Any effort to portray our own estimation of the loss to the Institution here recorded would be vain. For many years prior to assuming its Superintendency, Mr. Robinson had held important positions among those placed in charge. Familiarity with the workings of its every department, combined with a natural yet genial promptness, foresight and decision, secured to him the mastery of his position, enabling him to direct, with harmony and efficiency the interests placed in his hands. But his work is done, and the responsibilities so well sustained by him must be assumed by others.

After the death of Mr. Robinson, the responsibilities of Superintendent devolved upon James H. Baker, who devoted his best energies to the same until they were assumed by the Rev. O. W. Fay, subsequently appointed to that office.

Since our last report the general health of the inmates of the Institution has been good. Only three deaths have 00curred, and cases of sickness requiring medical treatment have not been numerous, in view of circumstances, as the Physician's Report will probably show.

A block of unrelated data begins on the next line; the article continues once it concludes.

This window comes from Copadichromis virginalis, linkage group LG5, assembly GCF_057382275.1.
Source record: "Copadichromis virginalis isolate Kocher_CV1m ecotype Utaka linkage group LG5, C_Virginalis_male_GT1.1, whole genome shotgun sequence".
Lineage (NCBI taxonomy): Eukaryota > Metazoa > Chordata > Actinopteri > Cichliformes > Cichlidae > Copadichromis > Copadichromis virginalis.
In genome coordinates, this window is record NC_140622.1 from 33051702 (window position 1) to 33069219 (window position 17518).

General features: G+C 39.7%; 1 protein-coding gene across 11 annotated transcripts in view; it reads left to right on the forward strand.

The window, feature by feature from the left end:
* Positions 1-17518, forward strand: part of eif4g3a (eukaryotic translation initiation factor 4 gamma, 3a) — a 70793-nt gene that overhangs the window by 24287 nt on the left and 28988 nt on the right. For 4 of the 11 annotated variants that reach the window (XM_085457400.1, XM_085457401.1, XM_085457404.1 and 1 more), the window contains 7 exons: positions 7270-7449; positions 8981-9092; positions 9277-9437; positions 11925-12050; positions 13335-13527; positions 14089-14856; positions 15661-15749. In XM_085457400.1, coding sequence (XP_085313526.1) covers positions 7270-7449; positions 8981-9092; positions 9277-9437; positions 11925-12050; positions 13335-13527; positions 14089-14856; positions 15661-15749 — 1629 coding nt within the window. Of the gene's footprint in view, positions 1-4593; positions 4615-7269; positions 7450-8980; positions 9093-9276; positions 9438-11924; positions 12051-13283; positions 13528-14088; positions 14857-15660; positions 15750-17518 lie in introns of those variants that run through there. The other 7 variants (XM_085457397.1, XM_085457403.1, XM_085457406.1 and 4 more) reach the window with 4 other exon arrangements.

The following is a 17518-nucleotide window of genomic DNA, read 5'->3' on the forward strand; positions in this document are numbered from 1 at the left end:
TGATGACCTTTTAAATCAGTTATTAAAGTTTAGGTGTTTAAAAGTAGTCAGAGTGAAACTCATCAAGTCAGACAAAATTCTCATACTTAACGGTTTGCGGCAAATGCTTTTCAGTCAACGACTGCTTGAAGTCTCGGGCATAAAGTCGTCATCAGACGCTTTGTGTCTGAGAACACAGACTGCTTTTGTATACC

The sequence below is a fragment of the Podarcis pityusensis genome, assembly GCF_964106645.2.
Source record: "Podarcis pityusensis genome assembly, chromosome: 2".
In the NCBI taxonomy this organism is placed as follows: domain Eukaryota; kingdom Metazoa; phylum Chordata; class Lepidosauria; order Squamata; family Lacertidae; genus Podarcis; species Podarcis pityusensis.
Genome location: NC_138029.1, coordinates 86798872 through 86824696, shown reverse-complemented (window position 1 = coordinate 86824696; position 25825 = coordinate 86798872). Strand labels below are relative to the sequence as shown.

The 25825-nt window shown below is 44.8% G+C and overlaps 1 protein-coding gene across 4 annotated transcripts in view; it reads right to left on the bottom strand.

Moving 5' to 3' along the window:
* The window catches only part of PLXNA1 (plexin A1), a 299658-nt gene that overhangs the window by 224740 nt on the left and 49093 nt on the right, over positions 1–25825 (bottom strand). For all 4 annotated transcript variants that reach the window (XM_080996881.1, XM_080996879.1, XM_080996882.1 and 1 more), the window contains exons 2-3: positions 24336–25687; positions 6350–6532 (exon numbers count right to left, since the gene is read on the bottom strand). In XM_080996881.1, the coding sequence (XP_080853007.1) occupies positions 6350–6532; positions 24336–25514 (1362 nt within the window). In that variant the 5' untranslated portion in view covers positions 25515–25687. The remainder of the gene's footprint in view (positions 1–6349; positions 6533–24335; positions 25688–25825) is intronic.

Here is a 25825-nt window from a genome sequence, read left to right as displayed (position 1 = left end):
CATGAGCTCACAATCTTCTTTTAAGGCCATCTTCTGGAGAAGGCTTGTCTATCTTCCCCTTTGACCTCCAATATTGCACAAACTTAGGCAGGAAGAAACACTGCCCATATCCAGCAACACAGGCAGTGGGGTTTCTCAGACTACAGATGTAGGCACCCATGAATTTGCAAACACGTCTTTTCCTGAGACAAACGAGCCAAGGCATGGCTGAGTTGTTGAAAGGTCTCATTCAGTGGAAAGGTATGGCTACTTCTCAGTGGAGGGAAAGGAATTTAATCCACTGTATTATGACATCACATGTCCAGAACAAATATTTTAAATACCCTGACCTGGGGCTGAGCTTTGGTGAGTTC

It may be questioned, however, whether the actual number is not largely in advance of what it need be, but for the crowded condition of the Institution, and other circumstances susceptible of remedy. And if such be the fact, it becomes a question of moment as to how long and to what extent that condition shall be allowed to exist. We commend this matter to the careful and candid consideration of our Legislators. The right to restrain the liberty of the individual, for the prevention of crime or for correction, will be readily granted, but not so readily that such restraint be allowed to work physical or moral degradation, and especially in an institution designed to foster reformation, and where youth are the subjects of that reform.